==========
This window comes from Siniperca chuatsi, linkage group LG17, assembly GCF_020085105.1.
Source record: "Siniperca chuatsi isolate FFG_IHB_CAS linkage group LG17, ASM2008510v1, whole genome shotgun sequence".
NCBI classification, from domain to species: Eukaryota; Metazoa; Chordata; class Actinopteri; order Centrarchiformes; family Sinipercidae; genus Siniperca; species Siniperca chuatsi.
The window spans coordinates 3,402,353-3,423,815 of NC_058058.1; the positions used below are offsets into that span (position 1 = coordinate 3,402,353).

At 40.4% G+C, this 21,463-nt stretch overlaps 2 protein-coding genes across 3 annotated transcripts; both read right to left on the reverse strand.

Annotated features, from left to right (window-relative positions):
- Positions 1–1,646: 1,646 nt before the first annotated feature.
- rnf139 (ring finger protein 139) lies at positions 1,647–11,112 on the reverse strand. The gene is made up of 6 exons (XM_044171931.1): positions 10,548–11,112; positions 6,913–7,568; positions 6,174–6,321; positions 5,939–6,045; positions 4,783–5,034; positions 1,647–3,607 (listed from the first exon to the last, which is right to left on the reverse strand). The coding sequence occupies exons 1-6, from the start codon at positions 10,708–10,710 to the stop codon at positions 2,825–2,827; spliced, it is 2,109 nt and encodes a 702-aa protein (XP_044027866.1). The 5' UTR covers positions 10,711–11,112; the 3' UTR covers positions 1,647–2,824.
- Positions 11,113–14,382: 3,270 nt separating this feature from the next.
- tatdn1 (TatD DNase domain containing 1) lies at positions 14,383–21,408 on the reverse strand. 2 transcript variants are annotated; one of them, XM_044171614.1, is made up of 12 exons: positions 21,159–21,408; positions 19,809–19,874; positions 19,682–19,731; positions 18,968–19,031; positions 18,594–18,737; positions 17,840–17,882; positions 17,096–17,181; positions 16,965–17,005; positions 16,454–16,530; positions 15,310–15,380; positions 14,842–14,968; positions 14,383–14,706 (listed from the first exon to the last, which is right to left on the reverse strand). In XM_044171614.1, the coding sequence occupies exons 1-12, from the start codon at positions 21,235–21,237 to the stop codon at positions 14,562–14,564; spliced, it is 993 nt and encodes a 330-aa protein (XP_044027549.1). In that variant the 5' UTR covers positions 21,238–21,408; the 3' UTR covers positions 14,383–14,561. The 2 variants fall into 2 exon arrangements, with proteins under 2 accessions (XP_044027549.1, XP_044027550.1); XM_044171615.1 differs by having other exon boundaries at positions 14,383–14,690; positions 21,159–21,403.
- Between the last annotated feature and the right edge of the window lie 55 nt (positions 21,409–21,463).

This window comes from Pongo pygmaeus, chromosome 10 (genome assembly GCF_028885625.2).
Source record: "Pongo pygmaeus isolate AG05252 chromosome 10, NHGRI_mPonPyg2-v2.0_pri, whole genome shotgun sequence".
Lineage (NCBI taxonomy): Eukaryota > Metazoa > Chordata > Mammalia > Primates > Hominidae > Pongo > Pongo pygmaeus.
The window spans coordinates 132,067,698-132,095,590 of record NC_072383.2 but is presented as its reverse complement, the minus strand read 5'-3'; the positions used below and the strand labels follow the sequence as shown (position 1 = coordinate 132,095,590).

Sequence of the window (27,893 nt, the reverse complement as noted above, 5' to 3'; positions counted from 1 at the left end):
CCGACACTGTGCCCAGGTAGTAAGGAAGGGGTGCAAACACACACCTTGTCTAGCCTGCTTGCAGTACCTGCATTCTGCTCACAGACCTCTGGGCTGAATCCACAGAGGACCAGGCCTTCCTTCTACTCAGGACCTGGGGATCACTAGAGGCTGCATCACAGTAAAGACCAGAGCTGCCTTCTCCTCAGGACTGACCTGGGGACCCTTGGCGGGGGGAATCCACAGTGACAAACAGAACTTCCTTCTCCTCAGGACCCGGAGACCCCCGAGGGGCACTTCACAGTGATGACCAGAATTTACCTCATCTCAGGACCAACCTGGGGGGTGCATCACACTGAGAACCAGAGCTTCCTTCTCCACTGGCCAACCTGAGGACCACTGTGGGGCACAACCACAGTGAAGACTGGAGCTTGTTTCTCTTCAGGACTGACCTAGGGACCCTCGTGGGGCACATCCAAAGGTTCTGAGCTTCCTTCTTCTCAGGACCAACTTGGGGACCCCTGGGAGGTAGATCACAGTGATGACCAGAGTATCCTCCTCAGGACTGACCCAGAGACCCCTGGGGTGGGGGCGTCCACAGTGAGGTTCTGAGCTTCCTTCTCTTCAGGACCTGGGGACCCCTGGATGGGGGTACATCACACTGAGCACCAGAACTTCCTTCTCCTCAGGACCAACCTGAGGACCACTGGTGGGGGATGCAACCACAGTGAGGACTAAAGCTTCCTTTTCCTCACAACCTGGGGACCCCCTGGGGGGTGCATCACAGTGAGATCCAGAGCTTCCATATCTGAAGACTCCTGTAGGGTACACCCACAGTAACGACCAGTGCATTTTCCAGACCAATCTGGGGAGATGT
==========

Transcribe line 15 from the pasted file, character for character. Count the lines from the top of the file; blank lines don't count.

The window spans coordinates 132,067,698-132,095,590 of record NC_072383.2 but is presented as its reverse complement, the minus strand read 5'-3'; the positions used below and the strand labels follow the sequence as shown (position 1 = coordinate 132,095,590).